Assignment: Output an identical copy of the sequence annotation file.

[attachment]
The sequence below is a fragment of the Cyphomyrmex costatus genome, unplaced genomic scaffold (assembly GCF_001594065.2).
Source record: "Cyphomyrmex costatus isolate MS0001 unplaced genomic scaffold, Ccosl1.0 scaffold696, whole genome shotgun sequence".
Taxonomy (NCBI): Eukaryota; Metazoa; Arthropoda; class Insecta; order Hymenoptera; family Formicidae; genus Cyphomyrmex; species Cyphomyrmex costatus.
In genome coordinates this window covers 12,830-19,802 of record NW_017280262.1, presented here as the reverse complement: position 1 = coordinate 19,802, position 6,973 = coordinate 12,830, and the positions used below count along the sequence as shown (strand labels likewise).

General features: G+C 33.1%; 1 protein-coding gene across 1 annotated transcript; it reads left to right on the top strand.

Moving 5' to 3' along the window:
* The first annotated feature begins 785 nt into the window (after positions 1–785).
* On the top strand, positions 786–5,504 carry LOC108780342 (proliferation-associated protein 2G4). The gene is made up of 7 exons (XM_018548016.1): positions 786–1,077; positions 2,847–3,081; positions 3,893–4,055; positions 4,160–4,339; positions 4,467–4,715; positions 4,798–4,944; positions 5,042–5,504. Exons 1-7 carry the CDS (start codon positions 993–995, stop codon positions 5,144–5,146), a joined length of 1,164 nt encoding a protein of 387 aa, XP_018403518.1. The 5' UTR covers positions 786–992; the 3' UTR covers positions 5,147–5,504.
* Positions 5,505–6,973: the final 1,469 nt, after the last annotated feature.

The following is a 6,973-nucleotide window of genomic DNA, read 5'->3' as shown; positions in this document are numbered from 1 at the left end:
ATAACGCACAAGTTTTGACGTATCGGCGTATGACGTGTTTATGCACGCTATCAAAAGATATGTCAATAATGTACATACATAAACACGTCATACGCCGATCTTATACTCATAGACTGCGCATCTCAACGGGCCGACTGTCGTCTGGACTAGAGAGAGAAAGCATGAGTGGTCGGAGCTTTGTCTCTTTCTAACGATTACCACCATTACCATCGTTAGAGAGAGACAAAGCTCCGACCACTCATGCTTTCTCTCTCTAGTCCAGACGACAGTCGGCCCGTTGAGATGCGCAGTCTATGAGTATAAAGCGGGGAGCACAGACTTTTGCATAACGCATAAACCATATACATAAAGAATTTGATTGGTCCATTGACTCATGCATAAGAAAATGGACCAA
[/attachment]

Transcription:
The sequence below is a fragment of the Cyphomyrmex costatus genome, unplaced genomic scaffold (assembly GCF_001594065.2).
Source record: "Cyphomyrmex costatus isolate MS0001 unplaced genomic scaffold, Ccosl1.0 scaffold696, whole genome shotgun sequence".
Taxonomy (NCBI): Eukaryota; Metazoa; Arthropoda; class Insecta; order Hymenoptera; family Formicidae; genus Cyphomyrmex; species Cyphomyrmex costatus.
In genome coordinates this window covers 12,830-19,802 of record NW_017280262.1, presented here as the reverse complement: position 1 = coordinate 19,802, position 6,973 = coordinate 12,830, and the positions used below count along the sequence as shown (strand labels likewise).

General features: G+C 33.1%; 1 protein-coding gene across 1 annotated transcript; it reads left to right on the top strand.

Moving 5' to 3' along the window:
* The first annotated feature begins 785 nt into the window (after positions 1–785).
* On the top strand, positions 786–5,504 carry LOC108780342 (proliferation-associated protein 2G4). The gene is made up of 7 exons (XM_018548016.1): positions 786–1,077; positions 2,847–3,081; positions 3,893–4,055; positions 4,160–4,339; positions 4,467–4,715; positions 4,798–4,944; positions 5,042–5,504. Exons 1-7 carry the CDS (start codon positions 993–995, stop codon positions 5,144–5,146), a joined length of 1,164 nt encoding a protein of 387 aa, XP_018403518.1. The 5' UTR covers positions 786–992; the 3' UTR covers positions 5,147–5,504.
* Positions 5,505–6,973: the final 1,469 nt, after the last annotated feature.

The following is a 6,973-nucleotide window of genomic DNA, read 5'->3' as shown; positions in this document are numbered from 1 at the left end:
ATAACGCACAAGTTTTGACGTATCGGCGTATGACGTGTTTATGCACGCTATCAAAAGATATGTCAATAATGTACATACATAAACACGTCATACGCCGATCTTATACTCATAGACTGCGCATCTCAACGGGCCGACTGTCGTCTGGACTAGAGAGAGAAAGCATGAGTGGTCGGAGCTTTGTCTCTTTCTAACGATTACCACCATTACCATCGTTAGAGAGAGACAAAGCTCCGACCACTCATGCTTTCTCTCTCTAGTCCAGACGACAGTCGGCCCGTTGAGATGCGCAGTCTATGAGTATAAAGCGGGGAGCACAGACTTTTGCATAACGCATAAACCATATACATAAAGAATTTGATTGGTCCATTGACTCATGCATAAGAAAATGGACCAA